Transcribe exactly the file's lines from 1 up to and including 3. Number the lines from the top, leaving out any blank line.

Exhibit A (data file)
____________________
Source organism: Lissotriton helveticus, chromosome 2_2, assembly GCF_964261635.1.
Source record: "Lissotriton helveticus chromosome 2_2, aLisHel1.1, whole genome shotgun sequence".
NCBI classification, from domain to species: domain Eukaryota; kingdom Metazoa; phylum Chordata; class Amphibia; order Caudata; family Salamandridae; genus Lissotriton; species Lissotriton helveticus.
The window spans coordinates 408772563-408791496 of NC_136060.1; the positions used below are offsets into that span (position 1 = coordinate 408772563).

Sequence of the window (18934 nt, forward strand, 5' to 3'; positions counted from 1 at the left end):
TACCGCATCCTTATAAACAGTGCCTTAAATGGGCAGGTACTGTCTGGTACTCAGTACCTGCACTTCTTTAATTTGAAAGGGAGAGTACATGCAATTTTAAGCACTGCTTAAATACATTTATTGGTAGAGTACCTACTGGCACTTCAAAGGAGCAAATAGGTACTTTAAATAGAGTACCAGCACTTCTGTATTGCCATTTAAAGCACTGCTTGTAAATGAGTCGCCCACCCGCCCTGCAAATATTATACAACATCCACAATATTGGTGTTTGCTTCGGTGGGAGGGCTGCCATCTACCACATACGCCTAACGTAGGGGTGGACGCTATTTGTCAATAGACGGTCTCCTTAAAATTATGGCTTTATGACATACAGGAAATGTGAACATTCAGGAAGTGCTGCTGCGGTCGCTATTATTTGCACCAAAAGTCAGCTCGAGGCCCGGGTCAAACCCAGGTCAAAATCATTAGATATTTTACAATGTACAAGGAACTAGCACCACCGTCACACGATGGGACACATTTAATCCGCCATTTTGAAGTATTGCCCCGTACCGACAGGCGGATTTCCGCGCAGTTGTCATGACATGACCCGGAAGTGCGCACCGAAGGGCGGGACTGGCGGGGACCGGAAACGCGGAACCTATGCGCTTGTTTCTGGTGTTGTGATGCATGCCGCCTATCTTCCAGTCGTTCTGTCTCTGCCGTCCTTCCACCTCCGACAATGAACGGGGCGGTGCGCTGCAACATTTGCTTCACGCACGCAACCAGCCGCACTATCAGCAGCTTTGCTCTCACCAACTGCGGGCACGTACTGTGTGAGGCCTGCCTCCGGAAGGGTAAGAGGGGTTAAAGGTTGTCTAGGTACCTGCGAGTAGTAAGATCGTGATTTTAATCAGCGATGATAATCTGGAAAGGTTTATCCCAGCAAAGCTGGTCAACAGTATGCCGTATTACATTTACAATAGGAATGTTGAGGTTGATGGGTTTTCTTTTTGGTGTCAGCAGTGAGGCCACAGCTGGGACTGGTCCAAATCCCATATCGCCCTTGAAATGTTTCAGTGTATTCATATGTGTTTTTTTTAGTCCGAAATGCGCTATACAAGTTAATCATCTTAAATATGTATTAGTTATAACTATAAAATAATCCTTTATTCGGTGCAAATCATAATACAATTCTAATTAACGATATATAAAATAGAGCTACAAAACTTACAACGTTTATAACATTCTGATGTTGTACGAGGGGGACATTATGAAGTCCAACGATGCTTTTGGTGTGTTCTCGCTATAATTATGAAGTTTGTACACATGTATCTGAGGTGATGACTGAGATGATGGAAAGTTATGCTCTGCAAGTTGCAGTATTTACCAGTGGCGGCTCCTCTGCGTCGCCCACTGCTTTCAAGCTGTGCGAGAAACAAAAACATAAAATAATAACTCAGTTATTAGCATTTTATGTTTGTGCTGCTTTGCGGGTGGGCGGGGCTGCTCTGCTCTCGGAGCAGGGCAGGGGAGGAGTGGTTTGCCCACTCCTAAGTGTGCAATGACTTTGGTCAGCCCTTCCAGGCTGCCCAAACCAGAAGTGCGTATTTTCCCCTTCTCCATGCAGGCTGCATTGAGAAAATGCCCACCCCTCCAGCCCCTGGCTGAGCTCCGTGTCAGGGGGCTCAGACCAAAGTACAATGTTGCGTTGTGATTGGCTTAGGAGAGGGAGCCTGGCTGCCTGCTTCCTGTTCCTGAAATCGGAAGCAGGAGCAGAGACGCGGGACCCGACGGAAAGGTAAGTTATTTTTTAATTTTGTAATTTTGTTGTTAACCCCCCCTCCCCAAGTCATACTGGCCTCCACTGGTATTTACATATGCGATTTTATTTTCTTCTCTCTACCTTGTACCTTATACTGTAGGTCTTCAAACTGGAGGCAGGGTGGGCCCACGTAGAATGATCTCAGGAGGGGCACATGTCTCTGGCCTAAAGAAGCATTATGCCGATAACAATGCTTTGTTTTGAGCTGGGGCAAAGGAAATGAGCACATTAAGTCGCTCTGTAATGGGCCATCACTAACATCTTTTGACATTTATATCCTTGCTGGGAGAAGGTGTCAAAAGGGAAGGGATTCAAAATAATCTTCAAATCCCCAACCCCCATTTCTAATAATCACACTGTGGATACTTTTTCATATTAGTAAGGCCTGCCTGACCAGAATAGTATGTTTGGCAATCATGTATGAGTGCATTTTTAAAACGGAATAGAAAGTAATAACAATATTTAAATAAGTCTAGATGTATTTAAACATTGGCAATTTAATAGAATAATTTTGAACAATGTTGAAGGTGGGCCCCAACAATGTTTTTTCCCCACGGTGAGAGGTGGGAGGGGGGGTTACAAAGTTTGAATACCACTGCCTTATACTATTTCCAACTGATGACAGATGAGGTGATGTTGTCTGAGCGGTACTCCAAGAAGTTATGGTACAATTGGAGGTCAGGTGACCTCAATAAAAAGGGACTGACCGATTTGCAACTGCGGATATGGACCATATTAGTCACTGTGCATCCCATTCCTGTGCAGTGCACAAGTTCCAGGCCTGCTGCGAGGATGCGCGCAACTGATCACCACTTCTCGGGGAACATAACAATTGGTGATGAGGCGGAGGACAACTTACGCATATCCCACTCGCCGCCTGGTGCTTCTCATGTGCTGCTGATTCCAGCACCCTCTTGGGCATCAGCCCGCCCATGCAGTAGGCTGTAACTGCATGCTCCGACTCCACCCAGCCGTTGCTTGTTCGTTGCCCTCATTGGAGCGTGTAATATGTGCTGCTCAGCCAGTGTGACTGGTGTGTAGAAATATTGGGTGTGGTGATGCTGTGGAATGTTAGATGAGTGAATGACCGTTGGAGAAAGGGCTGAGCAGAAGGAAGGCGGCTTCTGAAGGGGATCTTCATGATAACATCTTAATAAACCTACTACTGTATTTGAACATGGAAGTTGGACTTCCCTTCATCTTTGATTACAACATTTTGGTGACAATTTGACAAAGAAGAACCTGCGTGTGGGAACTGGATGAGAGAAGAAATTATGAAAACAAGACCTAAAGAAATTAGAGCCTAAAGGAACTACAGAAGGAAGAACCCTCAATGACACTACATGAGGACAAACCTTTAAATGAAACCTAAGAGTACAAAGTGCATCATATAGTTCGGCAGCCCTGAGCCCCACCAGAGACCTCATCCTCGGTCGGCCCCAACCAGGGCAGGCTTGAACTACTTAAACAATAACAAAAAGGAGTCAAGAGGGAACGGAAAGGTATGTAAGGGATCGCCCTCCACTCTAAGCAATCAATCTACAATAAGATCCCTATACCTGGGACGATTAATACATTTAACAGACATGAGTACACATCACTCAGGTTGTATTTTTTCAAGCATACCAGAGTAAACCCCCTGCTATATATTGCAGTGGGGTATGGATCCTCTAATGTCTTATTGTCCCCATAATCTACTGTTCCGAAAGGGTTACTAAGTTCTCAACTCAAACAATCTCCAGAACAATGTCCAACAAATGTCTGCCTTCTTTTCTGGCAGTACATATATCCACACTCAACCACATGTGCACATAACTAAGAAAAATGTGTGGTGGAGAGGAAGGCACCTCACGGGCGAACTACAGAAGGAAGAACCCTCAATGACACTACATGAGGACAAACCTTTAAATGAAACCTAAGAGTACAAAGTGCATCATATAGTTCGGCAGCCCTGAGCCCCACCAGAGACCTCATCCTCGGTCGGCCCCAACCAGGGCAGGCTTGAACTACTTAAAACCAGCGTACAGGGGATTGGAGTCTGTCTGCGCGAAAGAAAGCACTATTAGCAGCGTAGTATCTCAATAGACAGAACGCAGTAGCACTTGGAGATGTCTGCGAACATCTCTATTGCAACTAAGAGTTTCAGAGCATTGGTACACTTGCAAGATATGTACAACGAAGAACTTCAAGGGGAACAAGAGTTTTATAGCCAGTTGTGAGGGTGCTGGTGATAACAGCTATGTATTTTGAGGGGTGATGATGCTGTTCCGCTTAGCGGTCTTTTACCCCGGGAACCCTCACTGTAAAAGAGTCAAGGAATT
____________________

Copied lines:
Source organism: Lissotriton helveticus, chromosome 2_2, assembly GCF_964261635.1.
Source record: "Lissotriton helveticus chromosome 2_2, aLisHel1.1, whole genome shotgun sequence".
NCBI classification, from domain to species: domain Eukaryota; kingdom Metazoa; phylum Chordata; class Amphibia; order Caudata; family Salamandridae; genus Lissotriton; species Lissotriton helveticus.